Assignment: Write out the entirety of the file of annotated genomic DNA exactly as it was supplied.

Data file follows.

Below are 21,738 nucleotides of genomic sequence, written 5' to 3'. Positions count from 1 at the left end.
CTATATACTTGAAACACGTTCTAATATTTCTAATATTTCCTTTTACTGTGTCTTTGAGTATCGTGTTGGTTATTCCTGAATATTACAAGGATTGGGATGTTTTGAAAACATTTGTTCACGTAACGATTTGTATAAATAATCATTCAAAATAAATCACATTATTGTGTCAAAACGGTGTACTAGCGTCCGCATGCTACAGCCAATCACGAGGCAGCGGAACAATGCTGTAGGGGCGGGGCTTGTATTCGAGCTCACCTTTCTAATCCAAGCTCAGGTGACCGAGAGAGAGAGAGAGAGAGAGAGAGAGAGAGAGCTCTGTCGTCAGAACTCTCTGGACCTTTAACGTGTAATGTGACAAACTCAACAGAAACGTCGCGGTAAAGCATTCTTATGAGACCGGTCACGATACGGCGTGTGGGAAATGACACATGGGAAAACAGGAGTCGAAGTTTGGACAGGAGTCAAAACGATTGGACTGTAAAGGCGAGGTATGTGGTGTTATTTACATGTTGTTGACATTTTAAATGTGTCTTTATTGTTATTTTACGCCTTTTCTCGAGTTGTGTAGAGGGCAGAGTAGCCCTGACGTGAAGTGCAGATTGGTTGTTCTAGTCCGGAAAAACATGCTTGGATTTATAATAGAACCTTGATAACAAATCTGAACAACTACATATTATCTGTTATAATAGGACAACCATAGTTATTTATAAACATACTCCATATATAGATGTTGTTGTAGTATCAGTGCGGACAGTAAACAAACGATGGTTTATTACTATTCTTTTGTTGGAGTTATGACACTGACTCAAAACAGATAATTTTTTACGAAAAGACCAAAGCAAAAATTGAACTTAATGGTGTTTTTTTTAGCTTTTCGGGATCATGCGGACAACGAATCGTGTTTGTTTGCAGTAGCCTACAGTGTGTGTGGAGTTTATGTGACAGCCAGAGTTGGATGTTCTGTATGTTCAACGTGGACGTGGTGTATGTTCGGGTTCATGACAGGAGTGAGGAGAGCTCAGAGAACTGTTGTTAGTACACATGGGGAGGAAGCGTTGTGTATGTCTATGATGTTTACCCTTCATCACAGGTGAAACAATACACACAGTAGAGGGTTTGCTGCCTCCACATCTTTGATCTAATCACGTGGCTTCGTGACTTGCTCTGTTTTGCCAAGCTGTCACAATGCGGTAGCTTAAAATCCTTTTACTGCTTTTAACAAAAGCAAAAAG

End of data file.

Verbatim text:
Below are 21,738 nucleotides of genomic sequence, written 5' to 3'. Positions count from 1 at the left end.
CTATATACTTGAAACACGTTCTAATATTTCTAATATTTCCTTTTACTGTGTCTTTGAGTATCGTGTTGGTTATTCCTGAATATTACAAGGATTGGGATGTTTTGAAAACATTTGTTCACGTAACGATTTGTATAAATAATCATTCAAAATAAATCACATTATTGTGTCAAAACGGTGTACTAGCGTCCGCATGCTACAGCCAATCACGAGGCAGCGGAACAATGCTGTAGGGGCGGGGCTTGTATTCGAGCTCACCTTTCTAATCCAAGCTCAGGTGACCGAGAGAGAGAGAGAGAGAGAGAGAGAGAGAGAGCTCTGTCGTCAGAACTCTCTGGACCTTTAACGTGTAATGTGACAAACTCAACAGAAACGTCGCGGTAAAGCATTCTTATGAGACCGGTCACGATACGGCGTGTGGGAAATGACACATGGGAAAACAGGAGTCGAAGTTTGGACAGGAGTCAAAACGATTGGACTGTAAAGGCGAGGTATGTGGTGTTATTTACATGTTGTTGACATTTTAAATGTGTCTTTATTGTTATTTTACGCCTTTTCTCGAGTTGTGTAGAGGGCAGAGTAGCCCTGACGTGAAGTGCAGATTGGTTGTTCTAGTCCGGAAAAACATGCTTGGATTTATAATAGAACCTTGATAACAAATCTGAACAACTACATATTATCTGTTATAATAGGACAACCATAGTTATTTATAAACATACTCCATATATAGATGTTGTTGTAGTATCAGTGCGGACAGTAAACAAACGATGGTTTATTACTATTCTTTTGTTGGAGTTATGACACTGACTCAAAACAGATAATTTTTTACGAAAAGACCAAAGCAAAAATTGAACTTAATGGTGTTTTTTTTAGCTTTTCGGGATCATGCGGACAACGAATCGTGTTTGTTTGCAGTAGCCTACAGTGTGTGTGGAGTTTATGTGACAGCCAGAGTTGGATGTTCTGTATGTTCAACGTGGACGTGGTGTATGTTCGGGTTCATGACAGGAGTGAGGAGAGCTCAGAGAACTGTTGTTAGTACACATGGGGAGGAAGCGTTGTGTATGTCTATGATGTTTACCCTTCATCACAGGTGAAACAATACACACAGTAGAGGGTTTGCTGCCTCCACATCTTTGATCTAATCACGTGGCTTCGTGACTTGCTCTGTTTTGCCAAGCTGTCACAATGCGGTAGCTTAAAATCCTTTTACTGCTTTTAACAAAAGCAAAAAG